We came away severely depressed because there seems to be no way out of this dilemma. Without funding from some other source there appears to be no way we can expect any development other than dwellings in the main. Rochdale certainly do not appear to be prepared to put the necessary work into what might be viable - of course they should have done that long ago before the brief for the site was drawn up. It would presumably reflect badly upon them if they were now to concede that much more work was needed to identify successful types of development.
Since that meeting we have heard that an informal approach has been made to the Planning Department with a 'revised' scheme. The Developer was advised that it was likely that it would be refused if Planning permission was formally applied for due to excessive housing content; more apparently than had been shown on the first scheme shown last April!
As described in our last issue difficulties are being experienced in purchasing the various pieces of the site from the owners. Some of these owners who have joined our group have more or less said that they've never been approached about this in any formal way. There are proposals afoot to apply for a compulsory purchase order for the site, using the Authority's powers but the Preferred Developer's money. Within the Group this is generally felt to be a bad decision because it would tie the site irrevocably to this developer who, as described in detail above, has shown himself to be totally unsympathetic with the desires of Littleborough people.
Akzo Nobel site.
Hot on the heels of the worry created by the sudden loss of this long-term industrial complex, which has its own connotations for this area with the loss of jobs and income for the town, came the concern for the future of the site.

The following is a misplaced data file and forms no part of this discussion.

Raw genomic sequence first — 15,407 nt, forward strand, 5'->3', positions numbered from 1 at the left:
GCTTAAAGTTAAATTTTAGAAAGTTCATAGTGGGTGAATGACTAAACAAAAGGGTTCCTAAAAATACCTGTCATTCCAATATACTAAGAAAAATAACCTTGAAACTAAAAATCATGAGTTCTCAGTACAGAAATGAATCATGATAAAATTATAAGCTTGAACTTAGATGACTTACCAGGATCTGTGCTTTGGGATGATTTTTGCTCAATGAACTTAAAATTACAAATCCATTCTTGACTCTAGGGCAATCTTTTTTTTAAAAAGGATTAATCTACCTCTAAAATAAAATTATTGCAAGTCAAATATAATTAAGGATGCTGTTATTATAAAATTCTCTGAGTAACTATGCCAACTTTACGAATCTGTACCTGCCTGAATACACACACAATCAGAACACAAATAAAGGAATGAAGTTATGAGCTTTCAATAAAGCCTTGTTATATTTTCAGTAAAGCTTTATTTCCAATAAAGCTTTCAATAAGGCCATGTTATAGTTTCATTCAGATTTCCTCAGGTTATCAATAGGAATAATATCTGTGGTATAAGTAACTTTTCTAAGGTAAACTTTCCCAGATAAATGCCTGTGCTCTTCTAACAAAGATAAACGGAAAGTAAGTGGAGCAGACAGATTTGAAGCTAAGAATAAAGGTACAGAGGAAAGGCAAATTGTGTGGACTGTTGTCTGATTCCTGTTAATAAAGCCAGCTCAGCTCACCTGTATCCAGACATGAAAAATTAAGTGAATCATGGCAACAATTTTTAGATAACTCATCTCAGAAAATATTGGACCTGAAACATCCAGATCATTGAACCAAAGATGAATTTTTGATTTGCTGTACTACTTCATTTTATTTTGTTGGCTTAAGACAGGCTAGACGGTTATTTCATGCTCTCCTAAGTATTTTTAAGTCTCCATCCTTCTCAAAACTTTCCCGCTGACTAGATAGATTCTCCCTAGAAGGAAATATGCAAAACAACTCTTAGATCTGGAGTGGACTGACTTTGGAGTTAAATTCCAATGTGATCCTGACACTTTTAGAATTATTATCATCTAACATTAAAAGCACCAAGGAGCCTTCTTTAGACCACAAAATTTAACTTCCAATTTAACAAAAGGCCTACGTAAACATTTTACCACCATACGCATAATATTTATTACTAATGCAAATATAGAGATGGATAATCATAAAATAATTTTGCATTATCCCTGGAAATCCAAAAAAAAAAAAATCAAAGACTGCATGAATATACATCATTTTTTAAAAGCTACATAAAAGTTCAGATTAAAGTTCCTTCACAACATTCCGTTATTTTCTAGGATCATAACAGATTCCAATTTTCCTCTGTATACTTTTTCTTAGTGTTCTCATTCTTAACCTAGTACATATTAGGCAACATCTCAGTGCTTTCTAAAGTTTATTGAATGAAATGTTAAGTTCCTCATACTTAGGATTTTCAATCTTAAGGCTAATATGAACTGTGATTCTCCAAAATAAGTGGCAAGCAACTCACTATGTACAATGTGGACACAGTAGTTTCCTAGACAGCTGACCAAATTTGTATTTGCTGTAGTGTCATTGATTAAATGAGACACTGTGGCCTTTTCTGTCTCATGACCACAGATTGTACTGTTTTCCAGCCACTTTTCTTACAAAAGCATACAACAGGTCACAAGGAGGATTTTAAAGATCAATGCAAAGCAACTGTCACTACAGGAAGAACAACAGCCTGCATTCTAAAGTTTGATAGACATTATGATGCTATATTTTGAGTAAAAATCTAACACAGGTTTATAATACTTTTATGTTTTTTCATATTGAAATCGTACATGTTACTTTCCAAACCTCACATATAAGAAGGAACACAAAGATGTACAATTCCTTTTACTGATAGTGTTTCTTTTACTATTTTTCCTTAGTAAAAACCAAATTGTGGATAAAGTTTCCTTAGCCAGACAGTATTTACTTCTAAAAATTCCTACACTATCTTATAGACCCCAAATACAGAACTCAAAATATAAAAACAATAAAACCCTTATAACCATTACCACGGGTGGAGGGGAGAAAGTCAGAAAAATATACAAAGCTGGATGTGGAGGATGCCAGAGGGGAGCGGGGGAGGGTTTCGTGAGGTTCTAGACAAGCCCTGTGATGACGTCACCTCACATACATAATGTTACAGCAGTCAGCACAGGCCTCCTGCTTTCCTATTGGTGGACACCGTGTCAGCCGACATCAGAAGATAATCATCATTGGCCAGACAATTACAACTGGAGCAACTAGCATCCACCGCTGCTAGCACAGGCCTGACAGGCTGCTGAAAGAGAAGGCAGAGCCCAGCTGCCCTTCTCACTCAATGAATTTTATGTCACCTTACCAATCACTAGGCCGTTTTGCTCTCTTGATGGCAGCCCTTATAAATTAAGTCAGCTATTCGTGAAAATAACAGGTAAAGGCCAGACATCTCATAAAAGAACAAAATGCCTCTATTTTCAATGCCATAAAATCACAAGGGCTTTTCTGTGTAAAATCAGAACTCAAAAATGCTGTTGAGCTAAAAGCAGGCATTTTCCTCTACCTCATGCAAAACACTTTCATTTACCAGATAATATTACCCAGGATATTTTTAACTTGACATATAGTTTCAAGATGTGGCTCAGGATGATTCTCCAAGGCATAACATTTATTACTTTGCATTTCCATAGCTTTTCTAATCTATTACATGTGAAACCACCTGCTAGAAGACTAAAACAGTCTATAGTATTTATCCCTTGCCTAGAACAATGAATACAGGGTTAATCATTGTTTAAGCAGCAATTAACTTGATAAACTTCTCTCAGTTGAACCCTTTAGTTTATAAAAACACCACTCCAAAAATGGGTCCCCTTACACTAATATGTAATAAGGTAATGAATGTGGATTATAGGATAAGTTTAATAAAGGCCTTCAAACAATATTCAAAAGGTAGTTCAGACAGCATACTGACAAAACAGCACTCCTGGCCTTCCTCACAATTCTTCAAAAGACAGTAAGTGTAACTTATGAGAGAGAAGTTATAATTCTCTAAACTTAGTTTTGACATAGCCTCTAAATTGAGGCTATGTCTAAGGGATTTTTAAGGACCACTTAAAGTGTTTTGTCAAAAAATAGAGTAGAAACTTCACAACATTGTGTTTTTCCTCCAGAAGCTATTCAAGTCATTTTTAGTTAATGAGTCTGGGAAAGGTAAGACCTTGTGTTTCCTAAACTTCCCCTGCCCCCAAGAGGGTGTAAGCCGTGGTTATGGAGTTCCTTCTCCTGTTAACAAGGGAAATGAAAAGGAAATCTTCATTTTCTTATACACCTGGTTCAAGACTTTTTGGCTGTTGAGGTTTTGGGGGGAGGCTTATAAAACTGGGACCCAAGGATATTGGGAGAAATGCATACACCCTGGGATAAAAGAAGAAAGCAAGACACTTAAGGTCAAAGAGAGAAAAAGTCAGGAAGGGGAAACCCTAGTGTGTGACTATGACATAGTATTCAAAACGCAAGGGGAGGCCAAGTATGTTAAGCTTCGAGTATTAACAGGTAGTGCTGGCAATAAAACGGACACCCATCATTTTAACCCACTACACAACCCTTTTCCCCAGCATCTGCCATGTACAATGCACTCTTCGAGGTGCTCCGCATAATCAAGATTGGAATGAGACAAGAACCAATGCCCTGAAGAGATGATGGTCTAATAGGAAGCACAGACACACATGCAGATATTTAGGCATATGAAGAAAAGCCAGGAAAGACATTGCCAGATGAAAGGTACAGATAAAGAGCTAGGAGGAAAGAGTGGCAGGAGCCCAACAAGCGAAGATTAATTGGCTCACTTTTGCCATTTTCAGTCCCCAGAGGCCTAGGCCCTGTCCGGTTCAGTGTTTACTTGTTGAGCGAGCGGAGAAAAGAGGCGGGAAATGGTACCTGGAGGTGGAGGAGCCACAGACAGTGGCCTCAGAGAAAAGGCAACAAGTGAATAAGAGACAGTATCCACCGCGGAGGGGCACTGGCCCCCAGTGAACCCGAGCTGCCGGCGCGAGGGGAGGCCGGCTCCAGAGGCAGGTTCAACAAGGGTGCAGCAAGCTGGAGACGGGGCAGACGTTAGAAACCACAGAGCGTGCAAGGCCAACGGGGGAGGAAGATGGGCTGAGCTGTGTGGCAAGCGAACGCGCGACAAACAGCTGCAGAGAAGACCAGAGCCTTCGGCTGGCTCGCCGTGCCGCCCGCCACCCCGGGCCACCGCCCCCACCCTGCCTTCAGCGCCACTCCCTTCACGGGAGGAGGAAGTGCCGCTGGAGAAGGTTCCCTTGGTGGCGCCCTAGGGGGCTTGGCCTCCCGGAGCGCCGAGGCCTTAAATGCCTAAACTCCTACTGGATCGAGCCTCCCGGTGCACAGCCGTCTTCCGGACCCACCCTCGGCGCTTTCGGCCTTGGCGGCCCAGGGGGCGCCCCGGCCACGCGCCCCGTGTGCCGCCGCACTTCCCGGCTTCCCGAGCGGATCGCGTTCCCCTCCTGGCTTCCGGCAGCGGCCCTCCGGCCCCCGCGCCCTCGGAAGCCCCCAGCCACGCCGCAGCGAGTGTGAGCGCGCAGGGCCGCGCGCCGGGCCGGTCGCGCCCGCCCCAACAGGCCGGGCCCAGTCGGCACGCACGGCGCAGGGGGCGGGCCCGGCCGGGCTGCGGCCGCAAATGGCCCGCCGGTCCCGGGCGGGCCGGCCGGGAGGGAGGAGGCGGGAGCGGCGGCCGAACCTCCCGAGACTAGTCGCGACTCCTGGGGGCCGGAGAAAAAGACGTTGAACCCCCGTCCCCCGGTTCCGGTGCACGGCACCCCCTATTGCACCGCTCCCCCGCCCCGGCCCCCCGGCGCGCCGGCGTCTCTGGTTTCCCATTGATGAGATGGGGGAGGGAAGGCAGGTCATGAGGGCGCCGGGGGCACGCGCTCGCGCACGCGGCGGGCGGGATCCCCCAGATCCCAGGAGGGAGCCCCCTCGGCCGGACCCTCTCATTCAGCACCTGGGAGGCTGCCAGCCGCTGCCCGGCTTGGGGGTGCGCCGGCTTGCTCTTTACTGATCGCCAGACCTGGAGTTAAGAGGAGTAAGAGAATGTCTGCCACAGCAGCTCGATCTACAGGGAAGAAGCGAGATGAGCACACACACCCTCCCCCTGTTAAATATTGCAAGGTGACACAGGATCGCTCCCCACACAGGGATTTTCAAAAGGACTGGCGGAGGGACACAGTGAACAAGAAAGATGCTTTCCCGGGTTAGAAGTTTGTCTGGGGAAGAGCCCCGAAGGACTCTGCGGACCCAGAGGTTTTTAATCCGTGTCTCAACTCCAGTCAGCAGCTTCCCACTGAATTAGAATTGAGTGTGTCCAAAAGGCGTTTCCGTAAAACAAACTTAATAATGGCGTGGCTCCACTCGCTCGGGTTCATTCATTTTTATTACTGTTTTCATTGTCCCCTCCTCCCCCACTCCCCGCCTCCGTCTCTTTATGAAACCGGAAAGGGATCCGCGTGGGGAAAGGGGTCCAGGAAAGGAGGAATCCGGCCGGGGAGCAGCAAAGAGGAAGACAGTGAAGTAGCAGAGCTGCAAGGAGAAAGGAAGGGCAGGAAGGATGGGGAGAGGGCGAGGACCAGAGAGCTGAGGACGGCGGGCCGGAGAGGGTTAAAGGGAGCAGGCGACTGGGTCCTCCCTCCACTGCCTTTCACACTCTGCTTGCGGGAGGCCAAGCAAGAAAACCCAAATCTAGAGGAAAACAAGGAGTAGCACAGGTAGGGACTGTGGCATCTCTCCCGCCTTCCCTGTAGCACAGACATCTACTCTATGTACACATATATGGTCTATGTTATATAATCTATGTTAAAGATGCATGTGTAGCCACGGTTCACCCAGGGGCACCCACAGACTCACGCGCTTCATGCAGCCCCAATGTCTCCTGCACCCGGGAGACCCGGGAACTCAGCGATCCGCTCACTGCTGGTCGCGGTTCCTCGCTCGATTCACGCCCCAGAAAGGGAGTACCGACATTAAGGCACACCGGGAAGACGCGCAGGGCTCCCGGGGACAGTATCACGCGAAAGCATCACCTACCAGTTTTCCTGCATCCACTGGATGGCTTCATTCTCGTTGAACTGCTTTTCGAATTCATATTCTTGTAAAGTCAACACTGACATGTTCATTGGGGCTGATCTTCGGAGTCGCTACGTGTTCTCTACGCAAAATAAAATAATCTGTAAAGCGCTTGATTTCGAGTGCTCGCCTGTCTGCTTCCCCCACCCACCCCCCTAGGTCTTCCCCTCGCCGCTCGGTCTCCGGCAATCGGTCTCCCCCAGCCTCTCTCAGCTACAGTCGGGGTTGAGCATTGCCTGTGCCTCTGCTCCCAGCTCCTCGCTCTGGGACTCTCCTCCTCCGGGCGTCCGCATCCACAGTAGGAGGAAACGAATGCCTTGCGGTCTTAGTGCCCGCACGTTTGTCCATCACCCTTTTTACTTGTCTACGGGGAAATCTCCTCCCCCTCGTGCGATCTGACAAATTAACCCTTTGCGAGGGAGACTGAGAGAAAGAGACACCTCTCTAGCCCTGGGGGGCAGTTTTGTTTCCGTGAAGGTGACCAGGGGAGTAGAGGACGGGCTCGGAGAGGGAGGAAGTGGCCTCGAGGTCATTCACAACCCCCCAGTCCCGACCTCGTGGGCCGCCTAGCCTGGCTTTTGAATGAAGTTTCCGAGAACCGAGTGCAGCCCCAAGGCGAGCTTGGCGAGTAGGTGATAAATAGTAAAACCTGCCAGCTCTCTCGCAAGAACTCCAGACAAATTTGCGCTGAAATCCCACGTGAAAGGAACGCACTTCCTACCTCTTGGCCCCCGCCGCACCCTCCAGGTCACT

Ever the 'good neighbour' Akzo Nobel left no time, following its decision to leave Littleborough, to approach the Council and ask them how they would like to see the site developed when they finally left.
Rochdale Council put the negotiations into the hands of the Rochdale Development Agency (groan!).
It has to be understood that the company's decision had not been expected and therefore no plan of action had been thought out by the Council. The situation was dropped into its collective 'lap' like a hot coal.
Starting from such an unpromising beginning it appears, from what little we know so far, that the Rochdale Development Agency is considering a number of possible solutions. These include a hotel complex with possibly an attached sports centre (with swimming baths?), and a canal mooring basin with all facilities.
This latter idea, while looked upon favourably by some, might have insurmountable problems. The part of the site considered suitable for a marina is on the towpath side and British Waterways simply never allow marina developments on that side of a canal for obvious reasons. It is also contaminated, although Akzo Nobel have good documentation as to where and what has been placed there over the years.
The idea of a hotel hasn't got universal blessing, some questioning the need for such a premises, but the present needs are not the only criterion - if Littleborough is to be developed to its full potential as a tourist venue a large hotel could be a necessary requirement.